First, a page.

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Government urged to support metropolitan councils that are falling short on tackling food emissions

New research from Sustain reveals that most councils don’t have clear targets for food and farming in climate emergency plans, and calls on national governments in the UK to do more.  

Credit: AC Rider from Shutterstock

Credit: AC Rider from Shutterstock

In a comprehensive analysis, Sustain has revealed that the 36 metropolitan councils in the UK are missing key opportunities to address health, climate, and nature emergencies through proactive measures such as serving climate-friendly meals, supporting sustainable farming and making urban spaces welcoming to an alternative, localised food system. In the assessment, which was based on published climate, nature, and food strategies, councils scored a concerning average score of less than one-third (31%) of available points and only 3% exhibit advanced, time-bound, and measurable plans to reduce emissions from food and farming.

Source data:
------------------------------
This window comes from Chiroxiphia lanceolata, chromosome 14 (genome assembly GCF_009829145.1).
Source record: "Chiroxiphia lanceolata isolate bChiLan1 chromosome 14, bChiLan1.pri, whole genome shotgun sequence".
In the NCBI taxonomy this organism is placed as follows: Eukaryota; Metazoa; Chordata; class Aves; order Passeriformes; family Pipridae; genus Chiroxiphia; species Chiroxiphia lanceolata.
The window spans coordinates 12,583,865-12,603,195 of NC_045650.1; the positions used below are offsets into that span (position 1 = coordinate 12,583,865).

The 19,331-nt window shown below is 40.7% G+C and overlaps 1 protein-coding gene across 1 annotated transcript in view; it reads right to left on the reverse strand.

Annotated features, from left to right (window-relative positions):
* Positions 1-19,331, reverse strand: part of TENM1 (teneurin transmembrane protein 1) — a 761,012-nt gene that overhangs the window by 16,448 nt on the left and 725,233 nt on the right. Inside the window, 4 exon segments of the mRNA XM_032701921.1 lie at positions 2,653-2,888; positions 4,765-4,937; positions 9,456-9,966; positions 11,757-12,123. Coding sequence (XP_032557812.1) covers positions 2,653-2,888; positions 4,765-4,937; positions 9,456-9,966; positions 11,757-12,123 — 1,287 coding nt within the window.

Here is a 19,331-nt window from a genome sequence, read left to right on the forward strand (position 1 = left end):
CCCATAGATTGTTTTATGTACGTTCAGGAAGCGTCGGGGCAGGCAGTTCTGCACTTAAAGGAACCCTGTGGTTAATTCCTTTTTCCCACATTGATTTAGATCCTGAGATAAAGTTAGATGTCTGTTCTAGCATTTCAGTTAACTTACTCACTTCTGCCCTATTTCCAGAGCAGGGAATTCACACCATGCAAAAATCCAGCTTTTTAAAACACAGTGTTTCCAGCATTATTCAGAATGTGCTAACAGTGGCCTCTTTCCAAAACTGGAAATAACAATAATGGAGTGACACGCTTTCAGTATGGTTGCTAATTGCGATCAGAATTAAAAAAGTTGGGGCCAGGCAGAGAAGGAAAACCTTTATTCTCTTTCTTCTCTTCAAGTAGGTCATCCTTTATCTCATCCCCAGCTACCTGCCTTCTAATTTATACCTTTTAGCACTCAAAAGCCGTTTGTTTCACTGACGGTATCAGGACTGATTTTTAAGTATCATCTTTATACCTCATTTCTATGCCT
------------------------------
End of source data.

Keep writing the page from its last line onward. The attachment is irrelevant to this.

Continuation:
Metropolitan councils are all in England, and the results point to a need for much more support from national governments. In a similar analysis last year, councils in Wales and Scotland scored higher on food waste and supporting sustainable food growing, where national targets and support exist in these nations. Sustain is calling for all national governments to do better, including setting out legally-binding standards for public sector food, more funding to meet food waste collection targets, and support to set up participatory, community-led food partnerships. 

Ruth Westcott, climate and nature emergency coordinator at Sustain said: